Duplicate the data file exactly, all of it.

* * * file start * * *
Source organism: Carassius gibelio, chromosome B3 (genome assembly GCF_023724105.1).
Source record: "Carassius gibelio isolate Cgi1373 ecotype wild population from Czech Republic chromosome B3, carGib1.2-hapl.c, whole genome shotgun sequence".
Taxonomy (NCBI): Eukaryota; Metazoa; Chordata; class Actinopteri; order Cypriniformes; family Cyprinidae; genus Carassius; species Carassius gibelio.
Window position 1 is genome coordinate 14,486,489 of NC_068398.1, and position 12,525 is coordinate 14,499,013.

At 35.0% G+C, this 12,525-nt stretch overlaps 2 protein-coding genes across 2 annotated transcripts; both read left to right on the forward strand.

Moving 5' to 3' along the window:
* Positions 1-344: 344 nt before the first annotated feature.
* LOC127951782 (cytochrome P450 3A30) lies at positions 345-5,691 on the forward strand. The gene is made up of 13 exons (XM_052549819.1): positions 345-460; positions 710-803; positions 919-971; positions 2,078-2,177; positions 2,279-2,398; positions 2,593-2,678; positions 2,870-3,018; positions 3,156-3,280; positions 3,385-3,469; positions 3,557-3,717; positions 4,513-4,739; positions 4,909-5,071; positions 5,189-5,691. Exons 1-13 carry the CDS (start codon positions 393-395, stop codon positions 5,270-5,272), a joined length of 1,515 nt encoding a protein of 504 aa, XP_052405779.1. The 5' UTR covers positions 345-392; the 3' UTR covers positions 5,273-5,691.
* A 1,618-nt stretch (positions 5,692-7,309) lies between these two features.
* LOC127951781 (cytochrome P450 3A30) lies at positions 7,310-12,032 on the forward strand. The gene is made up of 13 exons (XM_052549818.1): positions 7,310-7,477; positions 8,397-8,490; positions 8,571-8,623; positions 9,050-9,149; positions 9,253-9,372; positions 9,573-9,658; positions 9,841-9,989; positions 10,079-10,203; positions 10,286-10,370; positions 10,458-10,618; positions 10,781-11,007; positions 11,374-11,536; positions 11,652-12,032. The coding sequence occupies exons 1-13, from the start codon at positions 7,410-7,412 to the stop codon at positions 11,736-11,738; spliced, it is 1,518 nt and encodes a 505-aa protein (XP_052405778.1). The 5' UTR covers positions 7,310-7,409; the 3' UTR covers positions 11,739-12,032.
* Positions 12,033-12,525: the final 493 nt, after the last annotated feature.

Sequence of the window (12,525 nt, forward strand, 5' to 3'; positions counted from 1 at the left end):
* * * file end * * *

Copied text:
Source organism: Carassius gibelio, chromosome B3 (genome assembly GCF_023724105.1).
Source record: "Carassius gibelio isolate Cgi1373 ecotype wild population from Czech Republic chromosome B3, carGib1.2-hapl.c, whole genome shotgun sequence".
Taxonomy (NCBI): Eukaryota; Metazoa; Chordata; class Actinopteri; order Cypriniformes; family Cyprinidae; genus Carassius; species Carassius gibelio.
Window position 1 is genome coordinate 14,486,489 of NC_068398.1, and position 12,525 is coordinate 14,499,013.

At 35.0% G+C, this 12,525-nt stretch overlaps 2 protein-coding genes across 2 annotated transcripts; both read left to right on the forward strand.

Moving 5' to 3' along the window:
* Positions 1-344: 344 nt before the first annotated feature.
* LOC127951782 (cytochrome P450 3A30) lies at positions 345-5,691 on the forward strand. The gene is made up of 13 exons (XM_052549819.1): positions 345-460; positions 710-803; positions 919-971; positions 2,078-2,177; positions 2,279-2,398; positions 2,593-2,678; positions 2,870-3,018; positions 3,156-3,280; positions 3,385-3,469; positions 3,557-3,717; positions 4,513-4,739; positions 4,909-5,071; positions 5,189-5,691. Exons 1-13 carry the CDS (start codon positions 393-395, stop codon positions 5,270-5,272), a joined length of 1,515 nt encoding a protein of 504 aa, XP_052405779.1. The 5' UTR covers positions 345-392; the 3' UTR covers positions 5,273-5,691.
* A 1,618-nt stretch (positions 5,692-7,309) lies between these two features.
* LOC127951781 (cytochrome P450 3A30) lies at positions 7,310-12,032 on the forward strand. The gene is made up of 13 exons (XM_052549818.1): positions 7,310-7,477; positions 8,397-8,490; positions 8,571-8,623; positions 9,050-9,149; positions 9,253-9,372; positions 9,573-9,658; positions 9,841-9,989; positions 10,079-10,203; positions 10,286-10,370; positions 10,458-10,618; positions 10,781-11,007; positions 11,374-11,536; positions 11,652-12,032. The coding sequence occupies exons 1-13, from the start codon at positions 7,410-7,412 to the stop codon at positions 11,736-11,738; spliced, it is 1,518 nt and encodes a 505-aa protein (XP_052405778.1). The 5' UTR covers positions 7,310-7,409; the 3' UTR covers positions 11,739-12,032.
* Positions 12,033-12,525: the final 493 nt, after the last annotated feature.

Sequence of the window (12,525 nt, forward strand, 5' to 3'; positions counted from 1 at the left end):